If your prayers aren’t being answered, spend some time evaluating your relationships with others. When our relationships with others are broken, this passage teaches us that our prayers may be hindered as a result.
Are You Caring for Others?
Proverbs 21:13 (TPT)
If you close your heart to the cries of the poor, then I’ll close my ears when you cry out to me!
This verse is particularly difficult to tackle, in part because so many unscrupulous people have twisted its meaning over the years in the name of manipulating God’s people into giving them money. Before we go into this, we do no need to clear up multiple possible misconceptions. First of all, no one is saying that it’s wrong to give money to your local church or other ministries that you support. Secondly, this verse does not in any way indicate that we can bribe God into answering our prayers. Last, but certainly not least, this verse does not teach us that there is a certain amount that we have to give to open the ears of God.
Now that we’ve got all of that cleared up, we can dive into the true heart of this verse. Solomon, the wisest man who ever lived was blessed with great wealth in addition to his wisdom. He knew a lot about the two things that are the primary focus of this verse: material wealth and prayer.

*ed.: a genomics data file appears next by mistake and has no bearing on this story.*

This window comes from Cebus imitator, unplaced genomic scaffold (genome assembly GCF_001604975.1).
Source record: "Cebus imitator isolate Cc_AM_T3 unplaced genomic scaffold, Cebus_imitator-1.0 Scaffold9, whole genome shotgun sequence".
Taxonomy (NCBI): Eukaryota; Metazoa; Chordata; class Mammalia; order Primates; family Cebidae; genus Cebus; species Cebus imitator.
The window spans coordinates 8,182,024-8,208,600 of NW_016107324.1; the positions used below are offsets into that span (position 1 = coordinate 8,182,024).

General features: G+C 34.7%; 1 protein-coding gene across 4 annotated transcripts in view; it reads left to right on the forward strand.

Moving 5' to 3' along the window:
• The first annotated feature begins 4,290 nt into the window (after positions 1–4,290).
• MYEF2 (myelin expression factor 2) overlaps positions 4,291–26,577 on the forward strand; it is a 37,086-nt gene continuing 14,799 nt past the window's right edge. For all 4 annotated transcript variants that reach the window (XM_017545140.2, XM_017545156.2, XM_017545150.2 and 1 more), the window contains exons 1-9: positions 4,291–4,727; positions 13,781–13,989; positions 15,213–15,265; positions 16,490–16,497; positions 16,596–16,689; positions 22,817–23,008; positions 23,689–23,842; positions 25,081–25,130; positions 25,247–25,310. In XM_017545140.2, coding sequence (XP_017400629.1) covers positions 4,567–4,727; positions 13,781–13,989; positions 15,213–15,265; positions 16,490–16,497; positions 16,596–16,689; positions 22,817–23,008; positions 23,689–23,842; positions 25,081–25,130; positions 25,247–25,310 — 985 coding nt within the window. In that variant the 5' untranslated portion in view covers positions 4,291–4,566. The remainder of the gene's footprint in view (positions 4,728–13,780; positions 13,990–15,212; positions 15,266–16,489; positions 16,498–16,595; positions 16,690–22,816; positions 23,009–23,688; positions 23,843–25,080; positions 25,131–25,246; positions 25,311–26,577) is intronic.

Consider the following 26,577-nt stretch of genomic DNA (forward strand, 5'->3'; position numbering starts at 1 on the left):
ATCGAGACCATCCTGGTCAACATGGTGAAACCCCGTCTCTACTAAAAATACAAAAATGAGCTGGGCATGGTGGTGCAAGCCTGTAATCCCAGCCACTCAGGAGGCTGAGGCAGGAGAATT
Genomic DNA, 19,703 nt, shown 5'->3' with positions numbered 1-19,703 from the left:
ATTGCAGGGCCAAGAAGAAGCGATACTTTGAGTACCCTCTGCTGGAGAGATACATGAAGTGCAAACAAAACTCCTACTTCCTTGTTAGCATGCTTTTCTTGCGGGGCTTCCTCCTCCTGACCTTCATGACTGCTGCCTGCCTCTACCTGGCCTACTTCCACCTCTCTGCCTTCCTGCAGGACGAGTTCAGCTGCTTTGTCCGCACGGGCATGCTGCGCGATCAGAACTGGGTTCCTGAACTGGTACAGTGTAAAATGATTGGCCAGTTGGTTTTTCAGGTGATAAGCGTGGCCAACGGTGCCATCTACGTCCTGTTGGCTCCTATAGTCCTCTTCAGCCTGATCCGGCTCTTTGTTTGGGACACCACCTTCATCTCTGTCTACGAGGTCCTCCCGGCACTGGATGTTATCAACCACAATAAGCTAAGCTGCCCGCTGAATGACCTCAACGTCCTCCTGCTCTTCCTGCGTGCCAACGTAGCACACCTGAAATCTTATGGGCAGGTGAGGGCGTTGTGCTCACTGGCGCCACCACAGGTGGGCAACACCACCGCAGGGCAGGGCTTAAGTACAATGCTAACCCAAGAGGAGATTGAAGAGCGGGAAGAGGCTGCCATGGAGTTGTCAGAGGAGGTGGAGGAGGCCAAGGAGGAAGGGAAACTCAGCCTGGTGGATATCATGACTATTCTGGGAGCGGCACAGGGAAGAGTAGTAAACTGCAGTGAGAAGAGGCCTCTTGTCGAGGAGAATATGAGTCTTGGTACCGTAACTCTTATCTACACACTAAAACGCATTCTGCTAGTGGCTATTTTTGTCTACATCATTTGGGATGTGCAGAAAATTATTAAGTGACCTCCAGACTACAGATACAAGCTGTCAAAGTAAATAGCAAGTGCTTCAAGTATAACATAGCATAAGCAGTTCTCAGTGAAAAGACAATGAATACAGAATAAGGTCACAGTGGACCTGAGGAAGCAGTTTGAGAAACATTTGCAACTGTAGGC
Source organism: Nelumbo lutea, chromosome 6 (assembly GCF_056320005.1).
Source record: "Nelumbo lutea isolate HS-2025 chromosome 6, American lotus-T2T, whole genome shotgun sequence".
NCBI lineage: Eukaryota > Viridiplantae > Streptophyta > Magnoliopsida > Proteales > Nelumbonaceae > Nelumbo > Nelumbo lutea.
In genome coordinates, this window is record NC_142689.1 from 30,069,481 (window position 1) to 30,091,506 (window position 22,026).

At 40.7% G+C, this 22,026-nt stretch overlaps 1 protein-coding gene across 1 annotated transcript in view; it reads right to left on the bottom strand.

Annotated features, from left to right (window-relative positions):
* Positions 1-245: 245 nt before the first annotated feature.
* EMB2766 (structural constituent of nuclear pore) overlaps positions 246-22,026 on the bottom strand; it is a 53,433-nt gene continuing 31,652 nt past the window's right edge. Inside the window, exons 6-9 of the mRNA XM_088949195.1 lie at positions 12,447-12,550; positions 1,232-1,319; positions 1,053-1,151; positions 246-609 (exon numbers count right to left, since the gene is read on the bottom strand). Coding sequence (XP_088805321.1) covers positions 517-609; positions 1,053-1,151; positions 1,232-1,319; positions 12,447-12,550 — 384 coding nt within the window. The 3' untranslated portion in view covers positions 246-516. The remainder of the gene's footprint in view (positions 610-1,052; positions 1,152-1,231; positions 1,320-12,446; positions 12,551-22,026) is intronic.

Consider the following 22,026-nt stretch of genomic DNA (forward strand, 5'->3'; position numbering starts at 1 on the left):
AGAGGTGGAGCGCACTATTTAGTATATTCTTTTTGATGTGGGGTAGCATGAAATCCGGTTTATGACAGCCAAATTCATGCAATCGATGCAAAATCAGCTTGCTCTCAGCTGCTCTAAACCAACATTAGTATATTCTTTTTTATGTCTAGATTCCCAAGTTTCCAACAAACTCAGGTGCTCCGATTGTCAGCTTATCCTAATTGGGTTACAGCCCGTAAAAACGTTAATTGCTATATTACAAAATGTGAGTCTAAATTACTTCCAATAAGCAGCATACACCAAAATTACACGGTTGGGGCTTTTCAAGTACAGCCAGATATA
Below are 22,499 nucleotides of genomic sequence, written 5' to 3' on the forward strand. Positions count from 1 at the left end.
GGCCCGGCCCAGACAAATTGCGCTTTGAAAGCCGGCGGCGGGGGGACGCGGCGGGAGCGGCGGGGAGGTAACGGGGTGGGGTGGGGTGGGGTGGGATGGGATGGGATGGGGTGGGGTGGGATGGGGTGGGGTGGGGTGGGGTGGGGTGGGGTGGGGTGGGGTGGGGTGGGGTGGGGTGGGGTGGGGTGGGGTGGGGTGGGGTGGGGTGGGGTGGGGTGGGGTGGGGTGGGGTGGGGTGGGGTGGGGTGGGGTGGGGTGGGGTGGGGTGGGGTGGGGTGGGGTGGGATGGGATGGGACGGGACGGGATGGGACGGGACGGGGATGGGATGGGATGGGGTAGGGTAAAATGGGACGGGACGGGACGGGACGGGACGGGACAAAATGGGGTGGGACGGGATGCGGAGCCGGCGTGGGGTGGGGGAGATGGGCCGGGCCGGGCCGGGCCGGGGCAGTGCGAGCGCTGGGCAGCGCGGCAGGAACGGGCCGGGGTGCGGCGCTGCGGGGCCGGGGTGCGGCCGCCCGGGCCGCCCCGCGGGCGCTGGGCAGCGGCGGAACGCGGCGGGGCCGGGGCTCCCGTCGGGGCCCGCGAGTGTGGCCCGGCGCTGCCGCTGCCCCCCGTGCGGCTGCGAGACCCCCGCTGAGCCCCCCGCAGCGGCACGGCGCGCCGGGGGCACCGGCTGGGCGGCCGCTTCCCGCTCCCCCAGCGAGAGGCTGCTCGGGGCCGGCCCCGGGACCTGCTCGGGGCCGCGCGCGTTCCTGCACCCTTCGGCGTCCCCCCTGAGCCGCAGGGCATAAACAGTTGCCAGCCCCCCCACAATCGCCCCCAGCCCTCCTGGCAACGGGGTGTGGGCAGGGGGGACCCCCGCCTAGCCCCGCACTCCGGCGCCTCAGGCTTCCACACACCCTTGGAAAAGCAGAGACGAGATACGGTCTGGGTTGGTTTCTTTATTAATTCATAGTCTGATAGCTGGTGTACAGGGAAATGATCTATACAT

However, this verse isn’t as much about money as it is about the condition of your heart. God didn’t tell Solomon, “If you close your wallet to the cries of the poor, then I’ll close my ears when you cry out to me.” Instead, God said that the condition that He was discussing in this verse was the condition of the heart. However, the way that we help others, whether it be with our finances or through another method, God wants us to have our heart open toward others.
Yes, we should help people materialistically when we can, but sometimes we can do things that go beyond handing someone money. For instance, what if you can help someone who is down on their luck get a job with a company you work for? What if you have some items in your home that could benefit a family who has nothing?
If your prayers aren’t being answered, evaluate how open you are to helping others.
A Closing Prayer:
God, show me why my prayers aren’t being answered. I want to make the changes necessary to unblock the lines of communication from me to You. In Christ’s name, Amen.